COVID-19 has introduced uncertainty into seemingly every part of our lives. When I, like students around the world, was abruptly sent home in March, it seemed like no aspect of my life had been untouched by the pandemic. Whatever plans I might have had—be it successfully completing classes, having fun with my friends, or planning exciting events for my student organizations — had been thrown out the window.
Ultimately, the way I approached my day-to-day life needed some major adjustment—and landing a summer internship was no different.
I had halfheartedly begun the internship search my sophomore fall. I would randomly apply to jobs that seemed like they could be interesting, without fully understanding the role or what taking the time to really think about what I was interested in. I felt no rush to figure it out. I was working my way through many of Wharton’s core classes—Marketing, Management, Finance, and Accounting to name a few—and was confident I would end the semester with some sort of direction for my interests. I had given myself the arbitrary deadline of Spring Break to ensure that I had internship plans sorted out.
Then COVID-19 hit.
TAKE WHAT YOU CAN GET
My internal struggle was amplified by the exogenous circumstances of a pandemic and economic recession. Any degree of pickiness I felt entitled to during the internship search was trumped by my initial panic to find something – anything – as quickly as possible. I took every interview opportunity that came my way and got in touch with numerous Wharton alum to see if anyone was hiring. I was looking everywhere—tech startups, investment banks, marketing agencies, consulting firms, government agencies. Time after time, I was met with a response along the lines of, “Thanks for getting in touch with us. We’re not sure what we’re doing regarding our scheduled summer programming since we are prioritizing other things at the moment, but we will definitely keep you in mind for future years.”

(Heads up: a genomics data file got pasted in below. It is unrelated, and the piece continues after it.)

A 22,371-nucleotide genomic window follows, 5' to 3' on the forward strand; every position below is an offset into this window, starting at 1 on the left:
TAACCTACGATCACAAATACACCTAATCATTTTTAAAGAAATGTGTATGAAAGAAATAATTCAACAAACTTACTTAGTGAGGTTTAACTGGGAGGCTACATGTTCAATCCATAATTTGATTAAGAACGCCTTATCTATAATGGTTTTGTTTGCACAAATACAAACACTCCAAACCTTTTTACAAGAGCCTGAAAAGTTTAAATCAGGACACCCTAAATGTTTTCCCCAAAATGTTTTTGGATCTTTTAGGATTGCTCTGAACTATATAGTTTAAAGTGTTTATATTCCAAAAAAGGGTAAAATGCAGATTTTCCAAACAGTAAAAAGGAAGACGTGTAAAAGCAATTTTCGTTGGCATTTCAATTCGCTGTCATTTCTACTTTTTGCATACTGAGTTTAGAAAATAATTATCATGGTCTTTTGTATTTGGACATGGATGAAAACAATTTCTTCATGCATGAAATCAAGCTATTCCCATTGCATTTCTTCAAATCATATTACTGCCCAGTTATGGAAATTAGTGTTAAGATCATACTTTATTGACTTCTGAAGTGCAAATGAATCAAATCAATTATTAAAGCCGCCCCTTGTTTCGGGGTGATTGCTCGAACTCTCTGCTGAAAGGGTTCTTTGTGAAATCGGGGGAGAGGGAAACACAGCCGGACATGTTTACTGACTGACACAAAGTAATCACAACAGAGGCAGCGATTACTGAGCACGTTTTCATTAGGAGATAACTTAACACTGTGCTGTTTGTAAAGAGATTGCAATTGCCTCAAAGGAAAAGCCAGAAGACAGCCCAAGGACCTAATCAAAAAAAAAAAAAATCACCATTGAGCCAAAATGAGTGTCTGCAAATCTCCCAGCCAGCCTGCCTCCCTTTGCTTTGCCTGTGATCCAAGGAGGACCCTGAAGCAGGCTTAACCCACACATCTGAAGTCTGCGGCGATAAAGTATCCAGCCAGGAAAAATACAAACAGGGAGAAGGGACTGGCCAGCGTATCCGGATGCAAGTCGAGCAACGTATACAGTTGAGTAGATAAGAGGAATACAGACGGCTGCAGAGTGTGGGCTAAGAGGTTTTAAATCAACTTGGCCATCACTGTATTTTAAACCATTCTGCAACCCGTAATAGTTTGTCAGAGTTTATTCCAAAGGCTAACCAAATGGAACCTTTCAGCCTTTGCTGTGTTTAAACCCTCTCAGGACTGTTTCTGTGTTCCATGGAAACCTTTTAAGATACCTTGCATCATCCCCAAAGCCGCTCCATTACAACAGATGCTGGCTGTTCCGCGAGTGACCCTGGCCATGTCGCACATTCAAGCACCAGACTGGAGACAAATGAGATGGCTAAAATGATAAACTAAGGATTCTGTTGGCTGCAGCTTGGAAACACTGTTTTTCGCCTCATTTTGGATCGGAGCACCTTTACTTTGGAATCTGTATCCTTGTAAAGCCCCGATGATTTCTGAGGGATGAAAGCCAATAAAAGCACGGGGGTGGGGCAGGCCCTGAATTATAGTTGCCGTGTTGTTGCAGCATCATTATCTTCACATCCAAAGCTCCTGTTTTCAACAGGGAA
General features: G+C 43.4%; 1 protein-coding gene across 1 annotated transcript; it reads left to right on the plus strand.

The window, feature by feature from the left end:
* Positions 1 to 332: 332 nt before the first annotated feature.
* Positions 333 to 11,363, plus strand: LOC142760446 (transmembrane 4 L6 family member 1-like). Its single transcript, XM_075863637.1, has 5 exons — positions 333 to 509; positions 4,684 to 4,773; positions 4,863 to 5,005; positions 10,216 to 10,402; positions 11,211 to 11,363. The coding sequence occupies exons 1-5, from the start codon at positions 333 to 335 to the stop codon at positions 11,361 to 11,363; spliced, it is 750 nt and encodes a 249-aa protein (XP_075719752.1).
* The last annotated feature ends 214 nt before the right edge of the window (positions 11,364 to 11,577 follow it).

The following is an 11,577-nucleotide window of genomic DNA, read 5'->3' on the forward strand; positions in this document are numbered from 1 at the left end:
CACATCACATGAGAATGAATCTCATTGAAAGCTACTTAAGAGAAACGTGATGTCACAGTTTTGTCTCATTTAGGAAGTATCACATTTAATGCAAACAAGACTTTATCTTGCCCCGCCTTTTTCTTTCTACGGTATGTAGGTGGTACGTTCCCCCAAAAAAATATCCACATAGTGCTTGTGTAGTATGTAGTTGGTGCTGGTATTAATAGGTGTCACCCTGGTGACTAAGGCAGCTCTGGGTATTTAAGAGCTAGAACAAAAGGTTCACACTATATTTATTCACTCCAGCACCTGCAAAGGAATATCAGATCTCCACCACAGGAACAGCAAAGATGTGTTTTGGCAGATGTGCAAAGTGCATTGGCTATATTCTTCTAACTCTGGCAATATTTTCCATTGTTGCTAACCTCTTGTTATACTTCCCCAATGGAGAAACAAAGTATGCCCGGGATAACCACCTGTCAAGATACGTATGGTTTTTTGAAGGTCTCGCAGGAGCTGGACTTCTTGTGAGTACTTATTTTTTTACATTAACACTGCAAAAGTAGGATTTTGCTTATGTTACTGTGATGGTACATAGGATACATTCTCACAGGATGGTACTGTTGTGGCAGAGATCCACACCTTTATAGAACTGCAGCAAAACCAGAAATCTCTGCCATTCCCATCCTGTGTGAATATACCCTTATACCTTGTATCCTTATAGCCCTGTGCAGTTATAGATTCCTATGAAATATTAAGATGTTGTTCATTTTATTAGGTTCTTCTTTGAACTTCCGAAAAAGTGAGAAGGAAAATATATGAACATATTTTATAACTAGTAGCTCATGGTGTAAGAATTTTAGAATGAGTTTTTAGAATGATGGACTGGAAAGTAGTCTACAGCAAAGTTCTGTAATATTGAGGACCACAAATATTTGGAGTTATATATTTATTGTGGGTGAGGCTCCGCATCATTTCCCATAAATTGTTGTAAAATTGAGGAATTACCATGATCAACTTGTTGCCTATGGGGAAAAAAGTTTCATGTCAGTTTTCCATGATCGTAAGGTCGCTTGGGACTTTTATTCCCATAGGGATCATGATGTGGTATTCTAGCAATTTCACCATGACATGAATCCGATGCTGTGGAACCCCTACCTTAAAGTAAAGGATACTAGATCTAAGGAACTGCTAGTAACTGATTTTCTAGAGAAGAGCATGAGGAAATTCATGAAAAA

Initially, I was frustrated and worried that nothing would pan out. In reality, the situation gave me the time and the push I needed to actually think about my interests. I finally tried to focus my energy in one area, something I was failing to do even in the pre-pandemic world. Ultimately, it made all the difference.
After focusing my job search efforts on areas related to Finance, I interviewed with a Real Estate Private Equity firm where I felt like my learning experience would be prioritized. Like many of other companies I spoke to, they were scrambling during March, so I had to learn to balance persistence with patience. I followed up politely every few weeks to continually express my interest. After a couple months of this, they were able to offer me a four-week internship. After hearing from many of my friends that their internships had been cancelled, I jumped at the opportunity, even if it was going to be a lot shorter than I would have preferred.
EVERYONE FACING THE SAME ISSUES
I also had my reservations about working in the commercial real estate industry given that people were retreating from office buildings, fleeing from their apartments in densely populated areas, pausing all construction efforts for the foreseeable future, and avoiding hospitality hubs. In reality, the unusual circumstances made this an unparalleled learning opportunity. There were more macro discussions of the industry occurring than ever led by think tanks, brokerages, and industry experts. I was able to gain a much better grasp on the industry as a whole than I would be able to under normal circumstances.